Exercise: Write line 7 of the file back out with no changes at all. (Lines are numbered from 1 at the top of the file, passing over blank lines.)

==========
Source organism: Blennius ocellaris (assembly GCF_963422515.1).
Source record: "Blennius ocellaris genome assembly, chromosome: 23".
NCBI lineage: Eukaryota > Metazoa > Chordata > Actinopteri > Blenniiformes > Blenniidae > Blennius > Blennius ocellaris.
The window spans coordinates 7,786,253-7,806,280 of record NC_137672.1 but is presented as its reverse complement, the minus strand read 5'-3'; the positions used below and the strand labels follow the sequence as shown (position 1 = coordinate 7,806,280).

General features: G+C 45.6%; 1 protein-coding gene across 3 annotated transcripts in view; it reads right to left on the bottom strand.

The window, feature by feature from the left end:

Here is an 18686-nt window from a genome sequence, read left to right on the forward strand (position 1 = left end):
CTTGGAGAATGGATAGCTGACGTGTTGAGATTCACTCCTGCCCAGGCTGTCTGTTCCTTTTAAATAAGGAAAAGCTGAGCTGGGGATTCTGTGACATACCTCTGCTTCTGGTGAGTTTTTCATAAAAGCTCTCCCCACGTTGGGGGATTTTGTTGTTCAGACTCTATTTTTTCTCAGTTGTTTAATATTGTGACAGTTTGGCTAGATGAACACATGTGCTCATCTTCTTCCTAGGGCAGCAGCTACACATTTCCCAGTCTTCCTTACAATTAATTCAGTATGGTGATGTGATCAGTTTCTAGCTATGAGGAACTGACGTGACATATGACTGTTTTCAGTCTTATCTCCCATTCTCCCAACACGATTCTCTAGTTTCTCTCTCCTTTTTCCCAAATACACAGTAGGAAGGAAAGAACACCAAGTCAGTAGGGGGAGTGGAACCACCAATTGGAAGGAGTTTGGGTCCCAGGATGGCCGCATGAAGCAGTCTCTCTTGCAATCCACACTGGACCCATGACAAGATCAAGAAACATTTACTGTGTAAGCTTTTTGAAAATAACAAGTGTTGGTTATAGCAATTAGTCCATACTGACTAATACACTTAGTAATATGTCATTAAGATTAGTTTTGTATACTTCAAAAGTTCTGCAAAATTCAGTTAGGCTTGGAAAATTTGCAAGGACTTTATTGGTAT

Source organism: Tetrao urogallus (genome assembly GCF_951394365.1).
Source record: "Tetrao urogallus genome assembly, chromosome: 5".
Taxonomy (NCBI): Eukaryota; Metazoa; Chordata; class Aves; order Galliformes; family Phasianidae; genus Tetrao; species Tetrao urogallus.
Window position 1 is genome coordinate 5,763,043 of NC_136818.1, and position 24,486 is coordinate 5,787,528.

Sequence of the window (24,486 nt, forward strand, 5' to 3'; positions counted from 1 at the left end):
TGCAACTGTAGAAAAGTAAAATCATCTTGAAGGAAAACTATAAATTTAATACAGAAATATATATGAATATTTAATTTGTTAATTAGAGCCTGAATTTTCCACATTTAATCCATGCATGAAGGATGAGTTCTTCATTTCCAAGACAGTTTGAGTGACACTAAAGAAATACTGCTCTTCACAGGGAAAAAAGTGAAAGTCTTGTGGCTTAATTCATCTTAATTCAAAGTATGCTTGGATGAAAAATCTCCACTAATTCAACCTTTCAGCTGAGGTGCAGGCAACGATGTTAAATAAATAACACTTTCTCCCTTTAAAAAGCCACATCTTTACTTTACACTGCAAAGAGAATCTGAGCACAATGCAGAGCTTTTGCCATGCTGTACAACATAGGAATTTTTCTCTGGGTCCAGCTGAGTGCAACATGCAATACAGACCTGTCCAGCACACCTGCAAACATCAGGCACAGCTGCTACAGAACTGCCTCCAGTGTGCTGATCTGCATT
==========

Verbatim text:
Here is an 18686-nt window from a genome sequence, read left to right on the forward strand (position 1 = left end):